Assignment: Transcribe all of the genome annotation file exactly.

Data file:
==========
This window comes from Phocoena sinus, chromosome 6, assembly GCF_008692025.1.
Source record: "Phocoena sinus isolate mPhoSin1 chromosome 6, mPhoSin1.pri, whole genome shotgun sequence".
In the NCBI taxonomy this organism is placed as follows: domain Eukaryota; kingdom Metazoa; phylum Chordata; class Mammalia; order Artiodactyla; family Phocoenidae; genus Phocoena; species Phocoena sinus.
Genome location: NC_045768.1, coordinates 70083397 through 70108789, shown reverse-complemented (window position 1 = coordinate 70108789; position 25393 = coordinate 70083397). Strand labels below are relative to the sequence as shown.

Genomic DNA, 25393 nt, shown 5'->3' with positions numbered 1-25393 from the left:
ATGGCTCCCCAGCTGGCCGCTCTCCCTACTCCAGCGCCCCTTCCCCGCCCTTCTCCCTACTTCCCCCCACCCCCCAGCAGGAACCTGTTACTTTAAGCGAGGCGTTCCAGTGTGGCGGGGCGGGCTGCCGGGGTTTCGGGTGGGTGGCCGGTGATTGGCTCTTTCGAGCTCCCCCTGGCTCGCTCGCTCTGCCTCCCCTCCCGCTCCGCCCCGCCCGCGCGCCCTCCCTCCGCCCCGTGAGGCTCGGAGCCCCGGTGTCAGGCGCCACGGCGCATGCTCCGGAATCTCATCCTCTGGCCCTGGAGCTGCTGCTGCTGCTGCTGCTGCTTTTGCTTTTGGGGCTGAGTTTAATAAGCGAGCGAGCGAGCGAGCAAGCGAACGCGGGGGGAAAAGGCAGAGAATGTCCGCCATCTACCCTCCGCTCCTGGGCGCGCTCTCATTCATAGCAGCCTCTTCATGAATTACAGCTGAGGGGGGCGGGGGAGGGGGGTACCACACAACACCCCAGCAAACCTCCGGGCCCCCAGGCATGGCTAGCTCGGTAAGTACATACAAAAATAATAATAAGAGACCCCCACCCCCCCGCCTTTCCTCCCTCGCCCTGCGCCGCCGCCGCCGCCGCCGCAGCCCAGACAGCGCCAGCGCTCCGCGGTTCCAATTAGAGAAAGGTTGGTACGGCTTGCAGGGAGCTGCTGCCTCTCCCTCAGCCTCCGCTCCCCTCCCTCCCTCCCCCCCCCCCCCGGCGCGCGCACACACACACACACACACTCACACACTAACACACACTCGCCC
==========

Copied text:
This window comes from Phocoena sinus, chromosome 6, assembly GCF_008692025.1.
Source record: "Phocoena sinus isolate mPhoSin1 chromosome 6, mPhoSin1.pri, whole genome shotgun sequence".
In the NCBI taxonomy this organism is placed as follows: domain Eukaryota; kingdom Metazoa; phylum Chordata; class Mammalia; order Artiodactyla; family Phocoenidae; genus Phocoena; species Phocoena sinus.
Genome location: NC_045768.1, coordinates 70083397 through 70108789, shown reverse-complemented (window position 1 = coordinate 70108789; position 25393 = coordinate 70083397). Strand labels below are relative to the sequence as shown.

Genomic DNA, 25393 nt, shown 5'->3' with positions numbered 1-25393 from the left:
ATGGCTCCCCAGCTGGCCGCTCTCCCTACTCCAGCGCCCCTTCCCCGCCCTTCTCCCTACTTCCCCCCACCCCCCAGCAGGAACCTGTTACTTTAAGCGAGGCGTTCCAGTGTGGCGGGGCGGGCTGCCGGGGTTTCGGGTGGGTGGCCGGTGATTGGCTCTTTCGAGCTCCCCCTGGCTCGCTCGCTCTGCCTCCCCTCCCGCTCCGCCCCGCCCGCGCGCCCTCCCTCCGCCCCGTGAGGCTCGGAGCCCCGGTGTCAGGCGCCACGGCGCATGCTCCGGAATCTCATCCTCTGGCCCTGGAGCTGCTGCTGCTGCTGCTGCTGCTTTTGCTTTTGGGGCTGAGTTTAATAAGCGAGCGAGCGAGCGAGCAAGCGAACGCGGGGGGAAAAGGCAGAGAATGTCCGCCATCTACCCTCCGCTCCTGGGCGCGCTCTCATTCATAGCAGCCTCTTCATGAATTACAGCTGAGGGGGGCGGGGGAGGGGGGTACCACACAACACCCCAGCAAACCTCCGGGCCCCCAGGCATGGCTAGCTCGGTAAGTACATACAAAAATAATAATAAGAGACCCCCACCCCCCCGCCTTTCCTCCCTCGCCCTGCGCCGCCGCCGCCGCCGCCGCAGCCCAGACAGCGCCAGCGCTCCGCGGTTCCAATTAGAGAAAGGTTGGTACGGCTTGCAGGGAGCTGCTGCCTCTCCCTCAGCCTCCGCTCCCCTCCCTCCCTCCCCCCCCCCCCCGGCGCGCGCACACACACACACACACACTCACACACTAACACACACTCGCCC